I am admittedly sad for myself that I did not know about the film Draw Hard sooner than today. Set to be released February 27th through Fandor, it is a documentary by TurnStyle Films about Cleveland's gnarliest and most dedicated poster artist, John G. I have known John for what seems like forever - always welcoming a warm conversation with him whenever we ran into each other. John was one of the first people to regularly read this blog and pushed me foreword with encouraging words when I first moved to Los Angeles.
It was his penchant for drawing humans with animal heads and other such post apocalyptic images that turned me on to his work - later hiring him to draw posters for my band Southern Trespass (I will never forget that babe he drew, shotgun draped over shoulder, for the big Jigsaw gig.)
Anyway, I am glad I know about this film and I am surely going to seek it out next week. And I am over joyed to help spread the word about Draw Hard and my old friend Johns collection of work because he is truly the embodiment of Cleveland's DIY spirit.
Check out the Draw Hard Facebook
Draw Hard Trailer from TurnStyle Films on Vimeo.
Friday, February 20, 2015
Thursday, February 19, 2015
Thanks to the fine people at Vice, the world got a sneak peak with the early release of the song Visceral: a seven minute opus of raw emotion and down trodden riffs – a journey through a dark dimension of musical experimentation (aka Cleveland weirdness at it’s most artistic). Fred Gunn provides the eerie vocals – a far removal from his days fronting the snotty punk rock antagonizers Sex Crimes. Here he shows another side of his personality: a somber, dare we say more adult, Gunn has a voice full of sorrow on Visceral, a song he says he wrote in remembrance of a deceased friend.
The first two minutes creeps with the vampy persistence of Type O Negative; a gothy mystery that tugs us along until exploding into a doom metal ode to Midwest hardcore, like Windhand covering Endpoint. Pedal fuzz drains the song into horror movie score territory, blissfully spinning into a heavy-eyed end, leaving goose bumps on arms and sleep at bay. If the full length stands up against Visceral then we are in for a long night of exceptional music that’s in a league of its own.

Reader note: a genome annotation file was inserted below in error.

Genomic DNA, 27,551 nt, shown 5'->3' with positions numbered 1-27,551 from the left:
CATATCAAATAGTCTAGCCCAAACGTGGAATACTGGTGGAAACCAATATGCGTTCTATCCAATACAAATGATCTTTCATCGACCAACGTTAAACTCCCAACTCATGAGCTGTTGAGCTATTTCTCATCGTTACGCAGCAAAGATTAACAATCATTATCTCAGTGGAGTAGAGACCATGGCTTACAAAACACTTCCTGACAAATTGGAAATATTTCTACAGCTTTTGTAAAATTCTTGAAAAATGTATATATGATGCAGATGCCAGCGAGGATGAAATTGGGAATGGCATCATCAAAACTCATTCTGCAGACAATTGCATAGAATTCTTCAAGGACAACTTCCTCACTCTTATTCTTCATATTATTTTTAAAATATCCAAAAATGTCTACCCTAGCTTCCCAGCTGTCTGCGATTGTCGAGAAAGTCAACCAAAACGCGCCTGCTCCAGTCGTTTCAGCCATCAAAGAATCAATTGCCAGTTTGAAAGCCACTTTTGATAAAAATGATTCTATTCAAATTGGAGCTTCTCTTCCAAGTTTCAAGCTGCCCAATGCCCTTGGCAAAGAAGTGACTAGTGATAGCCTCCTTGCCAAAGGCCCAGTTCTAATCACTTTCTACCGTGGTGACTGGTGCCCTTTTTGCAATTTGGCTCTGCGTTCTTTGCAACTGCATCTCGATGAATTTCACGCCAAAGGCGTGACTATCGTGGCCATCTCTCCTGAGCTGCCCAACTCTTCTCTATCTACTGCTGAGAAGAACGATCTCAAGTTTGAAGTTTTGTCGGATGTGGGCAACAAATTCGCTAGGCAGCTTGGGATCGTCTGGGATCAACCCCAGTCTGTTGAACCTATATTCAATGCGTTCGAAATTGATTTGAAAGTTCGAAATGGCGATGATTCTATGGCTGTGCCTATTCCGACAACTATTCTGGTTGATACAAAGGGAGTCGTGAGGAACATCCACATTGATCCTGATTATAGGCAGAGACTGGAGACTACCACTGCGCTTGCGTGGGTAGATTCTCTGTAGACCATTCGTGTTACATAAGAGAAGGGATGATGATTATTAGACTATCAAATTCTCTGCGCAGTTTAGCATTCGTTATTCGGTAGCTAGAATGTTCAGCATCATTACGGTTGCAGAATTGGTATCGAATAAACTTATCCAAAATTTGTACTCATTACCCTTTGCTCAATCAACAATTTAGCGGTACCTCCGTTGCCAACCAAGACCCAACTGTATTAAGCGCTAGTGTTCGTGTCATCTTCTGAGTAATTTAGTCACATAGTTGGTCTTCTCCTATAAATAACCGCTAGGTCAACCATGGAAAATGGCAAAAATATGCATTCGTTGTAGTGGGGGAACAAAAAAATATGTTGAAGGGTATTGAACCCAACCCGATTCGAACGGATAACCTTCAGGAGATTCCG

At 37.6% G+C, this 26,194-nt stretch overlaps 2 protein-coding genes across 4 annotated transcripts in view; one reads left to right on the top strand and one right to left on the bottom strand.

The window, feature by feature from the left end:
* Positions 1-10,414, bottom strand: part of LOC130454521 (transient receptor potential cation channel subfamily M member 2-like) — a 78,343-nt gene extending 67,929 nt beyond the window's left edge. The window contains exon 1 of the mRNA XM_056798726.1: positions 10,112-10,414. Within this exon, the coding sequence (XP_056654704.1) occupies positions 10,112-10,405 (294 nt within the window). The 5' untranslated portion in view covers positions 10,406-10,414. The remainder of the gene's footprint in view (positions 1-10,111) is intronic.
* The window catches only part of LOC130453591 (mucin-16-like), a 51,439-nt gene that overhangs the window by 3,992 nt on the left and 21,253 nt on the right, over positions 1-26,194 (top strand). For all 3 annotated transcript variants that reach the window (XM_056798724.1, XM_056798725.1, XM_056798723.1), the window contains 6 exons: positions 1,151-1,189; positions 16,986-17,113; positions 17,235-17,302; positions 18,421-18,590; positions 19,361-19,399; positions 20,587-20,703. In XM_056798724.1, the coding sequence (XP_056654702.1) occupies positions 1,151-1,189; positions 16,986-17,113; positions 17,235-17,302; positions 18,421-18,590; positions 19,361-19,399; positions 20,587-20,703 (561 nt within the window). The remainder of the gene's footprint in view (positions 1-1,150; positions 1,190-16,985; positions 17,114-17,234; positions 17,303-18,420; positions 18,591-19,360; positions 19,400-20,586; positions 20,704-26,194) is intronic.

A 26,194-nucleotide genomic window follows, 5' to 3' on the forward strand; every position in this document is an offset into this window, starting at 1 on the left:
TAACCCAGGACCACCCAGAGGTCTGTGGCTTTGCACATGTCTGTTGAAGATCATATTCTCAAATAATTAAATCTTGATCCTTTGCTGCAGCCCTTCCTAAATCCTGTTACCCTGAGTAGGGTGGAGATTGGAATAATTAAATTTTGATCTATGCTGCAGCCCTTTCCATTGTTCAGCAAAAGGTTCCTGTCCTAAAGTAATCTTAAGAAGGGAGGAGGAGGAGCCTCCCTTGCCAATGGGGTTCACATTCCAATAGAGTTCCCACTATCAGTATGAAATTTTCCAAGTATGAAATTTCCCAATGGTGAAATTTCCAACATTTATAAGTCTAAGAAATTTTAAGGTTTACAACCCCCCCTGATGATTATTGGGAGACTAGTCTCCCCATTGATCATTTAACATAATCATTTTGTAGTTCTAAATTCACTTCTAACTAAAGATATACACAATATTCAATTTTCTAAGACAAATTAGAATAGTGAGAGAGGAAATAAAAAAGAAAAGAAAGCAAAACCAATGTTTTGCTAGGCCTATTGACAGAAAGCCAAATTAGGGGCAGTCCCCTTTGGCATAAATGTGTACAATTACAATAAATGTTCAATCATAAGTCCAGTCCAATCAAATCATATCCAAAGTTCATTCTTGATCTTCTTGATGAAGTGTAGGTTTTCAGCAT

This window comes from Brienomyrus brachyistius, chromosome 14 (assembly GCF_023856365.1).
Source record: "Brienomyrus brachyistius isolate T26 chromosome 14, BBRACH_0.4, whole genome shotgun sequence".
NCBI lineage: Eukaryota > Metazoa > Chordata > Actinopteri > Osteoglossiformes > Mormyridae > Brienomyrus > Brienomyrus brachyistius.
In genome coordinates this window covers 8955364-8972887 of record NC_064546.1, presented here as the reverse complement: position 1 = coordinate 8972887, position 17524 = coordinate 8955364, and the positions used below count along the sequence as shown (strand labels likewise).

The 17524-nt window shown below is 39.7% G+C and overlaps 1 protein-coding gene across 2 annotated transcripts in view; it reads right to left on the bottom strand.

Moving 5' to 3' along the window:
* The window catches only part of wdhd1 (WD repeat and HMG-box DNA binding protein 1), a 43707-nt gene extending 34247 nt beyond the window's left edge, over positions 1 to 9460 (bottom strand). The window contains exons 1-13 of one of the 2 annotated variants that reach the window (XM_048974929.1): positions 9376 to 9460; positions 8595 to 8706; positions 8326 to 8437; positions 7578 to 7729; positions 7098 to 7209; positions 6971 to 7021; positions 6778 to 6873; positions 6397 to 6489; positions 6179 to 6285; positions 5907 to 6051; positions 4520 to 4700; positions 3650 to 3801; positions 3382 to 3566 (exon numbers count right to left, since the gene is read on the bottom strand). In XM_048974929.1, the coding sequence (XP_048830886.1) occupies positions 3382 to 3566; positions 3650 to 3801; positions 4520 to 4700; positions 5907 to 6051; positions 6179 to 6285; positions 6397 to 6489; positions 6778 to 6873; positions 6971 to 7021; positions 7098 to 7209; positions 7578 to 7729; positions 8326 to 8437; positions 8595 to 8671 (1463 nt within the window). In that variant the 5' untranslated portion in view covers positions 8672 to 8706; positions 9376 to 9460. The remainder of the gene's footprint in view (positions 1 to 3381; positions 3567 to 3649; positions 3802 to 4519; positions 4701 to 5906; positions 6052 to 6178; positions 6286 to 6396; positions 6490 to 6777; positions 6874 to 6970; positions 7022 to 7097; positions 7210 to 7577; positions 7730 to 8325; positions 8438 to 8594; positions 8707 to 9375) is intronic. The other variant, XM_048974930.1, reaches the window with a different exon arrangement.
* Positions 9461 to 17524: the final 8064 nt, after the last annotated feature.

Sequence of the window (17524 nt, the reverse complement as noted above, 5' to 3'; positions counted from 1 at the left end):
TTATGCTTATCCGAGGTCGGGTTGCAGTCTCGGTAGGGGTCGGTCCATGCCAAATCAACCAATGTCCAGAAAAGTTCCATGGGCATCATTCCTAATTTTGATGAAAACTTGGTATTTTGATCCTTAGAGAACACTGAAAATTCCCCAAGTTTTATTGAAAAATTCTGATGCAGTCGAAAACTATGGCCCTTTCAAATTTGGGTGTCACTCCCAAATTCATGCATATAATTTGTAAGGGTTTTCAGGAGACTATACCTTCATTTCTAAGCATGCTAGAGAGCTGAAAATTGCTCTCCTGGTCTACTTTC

Friday, February 6, 2015
The abbreviation LP is for the term ‘”long player” which is used to describe a twelve inch record or a “full length” release from a recording artist. Usually an LP is a chance for a band to give the listener an hour or so of their musical vision but you don’t have to worry about all that shit with Cleveland oddities Cruelster: their first LP is a seven inch disguised as a twelve; clocking in at eleven minutes, it is about the same length as a Rush song.
“Boys in the Biggest City” is Cleveland hardcore at it’s most obnoxious, shitty and all around ugliest self. Reminiscent of all the great late nineties stuff that came out of the city, Cruelster is a monster of thrashy angst and masters of pointless noise. There is nothing considerably great about Potatoe Boys but it’s an insanely fun couple of minutes.
“Lipid” meshes the chaotic joy of the Darvocets with the smart destructive nature of the Homostupids while “I’m Too Small” nears the pained, suburban anger of eighties Cleveland legends the Dark. It’s hard to say if Potatoe Boys needs a few more tunes or its perfect in its gruff and fleeting existence. While not original, the genre has seen it all done before, sometimes a band like Cruelster makes the old seem new and twice as much fun the second (or third) time around.
Wednesday, February 4, 2015
Lamont “Bim” Thomas is a scene stalwart for the generations; you knew him when you were a young buck, shared a joint with him when your band opened for his and introduced him to your girl when you came back to town for a visit. He was around when Lakewood was fringe and he continues to push Cleveland toward artistic Valhalla rather than hot topic wasteland.
From the Bassholes to This Moment in Black History and on to his current project, Obnox, Bim has been a Cleveland punk rock ambassador of the high kind. While not for everyone, Obnox has created a body of work as eclectic as the man himself; a dizzying blend of Funk, Punk, Hip Hop and pure noise. Past records like I’m Still Bleeding are difficult to grasp, challenging listeners to broaden their interpretations of music and crushing the idea of genres, tilting from fuzzed out garage rock to unorthodox Miami bass. It’s all a little much for new ears to take; maybe a hit off that joint will help.
We get a good indication of where Boogalou Reed is headed from the gates; starting with a plodding two minute number called “Wonder Weed”, the long player is already pushing our buttons. That is the point of rowdy rock music after all and Bim shovels attitude down our throats on the brash “Too Punk Shakur”; full of pure Clevo snarl, “Shakur” is a triumph of turbulent rock and roll. The title track is an eerie work of experimentation; like a smoother Self Destruct Button sipping on a wine cooler.
“I don’t care about Maximum Rock n Roll” Bim reflects on “Situation”, trading guitar driven garage rock for east coast hip-hop. It’s blunt music, ride or die meets the nineties Cleveland punk scene.
On what may be the most dissimilar cover of all time, Bim spins “Ohio” around on its axes until there is no note of Crosby, Stills, Nash or Young, only the type of Cleveland weirdness capable exclusively from a man who lived to define what that weirdness was. Boogalou Reed is not a normal record by any stretch of the word unless, of course, you are Lamont "Bim" Thomas because for him it's just another day in the life.